Fascination with the new medium combined with difficulty in cutting favours shots of longer duration. Close-ups are difficult to achieve due to the distortion of the lens at short distance from the subject; a minimum distance between camera and subject is required. This further favours wide shots of long duration, during which a viewer can look wherever she wants.
Directors have the option to attempt to manipulate the viewer into looking at the desired area, or to respect the viewer’s freedom to look where she wants, and thus to assemble a narrative with multiple possibilities of fruition that derive from what the viewer was looking at during specific moments. This creates the interesting possibility that two viewers can read two different stories even if they’ve watched the same video.
The viewer of a 360 video has a tendency to identify not with a specific character but with herself—the viewer tends to believe in her own presence in the virtual space. The screenwriter and director need to bear in mind how the viewer will deal with the fact that she cannot move around the virtual space, or that other characters don’t see her. Attempting to induce a viewer’s identification with a character is problematic and in many cases may not work at all, certainly not with the traditional methods (camera placement, POV shots, etc.).
For all these reasons, attempts at storytelling in 360 as if it were traditional film tend to fail.
On the contrary, it would seem that 360 favours experiences with little or no factual information, where the director does not attempt to impose rhythm (at least not with the microprecision that is possible in film) and without the array of possibilities offered by cinematic montage. This at first glance can seem like a limitation, but it could be an advantage—viewers’ total immersion in the material lends itself to a new type of experience, whose nature and variations we’ve just begun to discover.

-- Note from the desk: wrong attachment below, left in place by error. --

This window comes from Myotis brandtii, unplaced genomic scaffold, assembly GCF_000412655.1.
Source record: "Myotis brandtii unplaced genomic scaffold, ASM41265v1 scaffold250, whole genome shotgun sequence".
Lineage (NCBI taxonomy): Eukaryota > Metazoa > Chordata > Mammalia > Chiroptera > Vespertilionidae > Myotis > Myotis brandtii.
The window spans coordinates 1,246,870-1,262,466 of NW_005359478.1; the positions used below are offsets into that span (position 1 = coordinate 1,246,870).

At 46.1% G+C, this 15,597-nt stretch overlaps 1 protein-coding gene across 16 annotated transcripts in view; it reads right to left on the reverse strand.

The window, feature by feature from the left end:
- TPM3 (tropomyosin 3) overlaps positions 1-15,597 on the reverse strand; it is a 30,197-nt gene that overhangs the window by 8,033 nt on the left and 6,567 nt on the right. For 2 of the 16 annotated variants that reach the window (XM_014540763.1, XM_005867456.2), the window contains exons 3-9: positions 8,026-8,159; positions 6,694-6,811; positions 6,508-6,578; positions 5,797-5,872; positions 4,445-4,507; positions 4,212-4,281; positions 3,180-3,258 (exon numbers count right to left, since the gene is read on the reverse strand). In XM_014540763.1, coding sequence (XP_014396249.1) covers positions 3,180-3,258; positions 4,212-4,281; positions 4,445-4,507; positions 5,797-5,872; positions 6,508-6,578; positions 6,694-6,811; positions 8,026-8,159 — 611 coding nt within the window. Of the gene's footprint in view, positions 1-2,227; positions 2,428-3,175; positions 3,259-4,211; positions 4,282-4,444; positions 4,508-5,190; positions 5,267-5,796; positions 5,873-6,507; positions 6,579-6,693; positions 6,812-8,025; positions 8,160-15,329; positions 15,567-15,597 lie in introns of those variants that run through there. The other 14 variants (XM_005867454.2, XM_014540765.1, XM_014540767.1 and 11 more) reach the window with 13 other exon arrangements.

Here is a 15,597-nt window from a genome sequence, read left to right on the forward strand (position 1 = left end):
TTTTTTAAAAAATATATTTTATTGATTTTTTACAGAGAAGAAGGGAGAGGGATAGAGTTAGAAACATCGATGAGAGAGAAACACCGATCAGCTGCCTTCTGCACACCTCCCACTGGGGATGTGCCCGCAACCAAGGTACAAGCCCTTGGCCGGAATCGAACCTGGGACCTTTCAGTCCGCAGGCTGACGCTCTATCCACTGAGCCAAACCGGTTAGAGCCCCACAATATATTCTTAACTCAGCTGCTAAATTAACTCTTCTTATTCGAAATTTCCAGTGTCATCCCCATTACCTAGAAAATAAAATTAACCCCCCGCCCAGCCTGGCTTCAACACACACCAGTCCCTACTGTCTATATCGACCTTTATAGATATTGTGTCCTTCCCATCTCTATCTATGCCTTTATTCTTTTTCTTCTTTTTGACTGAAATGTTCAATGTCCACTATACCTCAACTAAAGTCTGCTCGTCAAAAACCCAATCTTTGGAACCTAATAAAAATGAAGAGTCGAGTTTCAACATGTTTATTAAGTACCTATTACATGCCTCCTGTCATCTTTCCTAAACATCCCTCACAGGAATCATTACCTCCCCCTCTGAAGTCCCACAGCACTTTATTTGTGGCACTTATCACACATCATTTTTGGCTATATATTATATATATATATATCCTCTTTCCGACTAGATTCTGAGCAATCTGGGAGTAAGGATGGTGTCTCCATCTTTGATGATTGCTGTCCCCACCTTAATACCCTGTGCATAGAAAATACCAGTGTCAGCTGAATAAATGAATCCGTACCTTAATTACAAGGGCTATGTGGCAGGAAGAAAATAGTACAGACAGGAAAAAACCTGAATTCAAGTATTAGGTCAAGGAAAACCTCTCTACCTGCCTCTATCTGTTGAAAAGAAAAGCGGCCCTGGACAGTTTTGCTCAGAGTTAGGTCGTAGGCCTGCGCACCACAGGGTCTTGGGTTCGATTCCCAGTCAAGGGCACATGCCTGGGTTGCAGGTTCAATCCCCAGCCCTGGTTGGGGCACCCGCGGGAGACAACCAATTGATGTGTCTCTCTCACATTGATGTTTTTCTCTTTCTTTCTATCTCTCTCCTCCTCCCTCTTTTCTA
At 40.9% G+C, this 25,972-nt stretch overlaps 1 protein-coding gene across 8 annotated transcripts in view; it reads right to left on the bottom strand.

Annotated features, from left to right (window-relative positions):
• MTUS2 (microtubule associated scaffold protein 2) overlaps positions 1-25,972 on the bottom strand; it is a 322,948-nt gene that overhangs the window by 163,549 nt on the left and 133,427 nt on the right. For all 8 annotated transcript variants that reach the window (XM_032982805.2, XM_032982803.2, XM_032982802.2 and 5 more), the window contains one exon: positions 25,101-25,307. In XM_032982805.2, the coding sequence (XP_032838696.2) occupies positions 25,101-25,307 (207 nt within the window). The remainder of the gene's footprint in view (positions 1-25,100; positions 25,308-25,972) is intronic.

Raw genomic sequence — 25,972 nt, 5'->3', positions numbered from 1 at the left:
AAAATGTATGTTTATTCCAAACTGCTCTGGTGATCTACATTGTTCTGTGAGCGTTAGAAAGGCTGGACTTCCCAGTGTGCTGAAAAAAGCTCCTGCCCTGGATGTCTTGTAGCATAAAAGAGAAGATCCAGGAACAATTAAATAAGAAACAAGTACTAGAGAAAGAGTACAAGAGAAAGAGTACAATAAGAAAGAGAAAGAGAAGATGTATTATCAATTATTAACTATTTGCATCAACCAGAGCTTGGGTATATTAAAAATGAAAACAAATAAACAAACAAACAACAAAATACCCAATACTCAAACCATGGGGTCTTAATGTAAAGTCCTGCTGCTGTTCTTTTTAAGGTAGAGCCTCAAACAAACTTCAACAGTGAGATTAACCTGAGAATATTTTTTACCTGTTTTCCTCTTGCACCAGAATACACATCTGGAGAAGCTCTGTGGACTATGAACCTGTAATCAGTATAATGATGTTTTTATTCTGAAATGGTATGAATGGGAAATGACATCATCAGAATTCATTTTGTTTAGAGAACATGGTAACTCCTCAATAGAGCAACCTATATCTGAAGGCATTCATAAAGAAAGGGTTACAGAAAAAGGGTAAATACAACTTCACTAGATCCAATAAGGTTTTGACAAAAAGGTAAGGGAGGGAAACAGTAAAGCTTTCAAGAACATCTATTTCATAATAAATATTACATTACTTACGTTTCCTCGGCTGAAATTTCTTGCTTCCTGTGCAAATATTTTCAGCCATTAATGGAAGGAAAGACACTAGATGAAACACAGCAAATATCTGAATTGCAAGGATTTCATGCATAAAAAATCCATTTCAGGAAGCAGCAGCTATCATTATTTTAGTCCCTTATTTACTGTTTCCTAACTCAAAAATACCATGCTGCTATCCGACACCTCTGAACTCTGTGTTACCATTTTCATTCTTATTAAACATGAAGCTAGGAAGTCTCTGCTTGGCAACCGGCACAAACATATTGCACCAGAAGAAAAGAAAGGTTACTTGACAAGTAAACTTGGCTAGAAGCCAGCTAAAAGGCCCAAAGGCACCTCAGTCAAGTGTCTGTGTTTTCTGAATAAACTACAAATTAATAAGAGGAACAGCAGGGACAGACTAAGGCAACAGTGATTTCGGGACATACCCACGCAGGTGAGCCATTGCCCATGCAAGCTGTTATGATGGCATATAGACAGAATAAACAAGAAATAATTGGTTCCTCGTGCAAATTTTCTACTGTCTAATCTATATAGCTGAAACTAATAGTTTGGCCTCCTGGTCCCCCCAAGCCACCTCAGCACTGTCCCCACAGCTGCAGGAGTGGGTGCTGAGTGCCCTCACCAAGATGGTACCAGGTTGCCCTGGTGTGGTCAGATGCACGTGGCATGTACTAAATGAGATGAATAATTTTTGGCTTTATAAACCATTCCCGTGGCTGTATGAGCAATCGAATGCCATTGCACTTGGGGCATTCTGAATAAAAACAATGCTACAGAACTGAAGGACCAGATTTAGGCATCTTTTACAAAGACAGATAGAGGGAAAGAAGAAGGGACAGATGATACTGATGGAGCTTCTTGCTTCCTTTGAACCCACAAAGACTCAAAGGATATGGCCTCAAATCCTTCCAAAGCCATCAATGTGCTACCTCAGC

Regarding fiction, we believe that the illusion of complete immersion makes the technical device transparent, yielding an image that is more pure. This new medium offers the possibility of taking mass audiences to instances of storytelling that today are difficult for traditional media: Working with “slower” rhythms, giving story elements greater freedom to flow, assigning more importance to sensory and physical information. We believe that all of this tends to build stories that are not centred on a logical narration but on something else. Whatever this is, and whether it is suddenly discovered or gradually constructed, it provides a higher degree of experiential purity and a greater impact, and has the capacity to powerfully influence perception.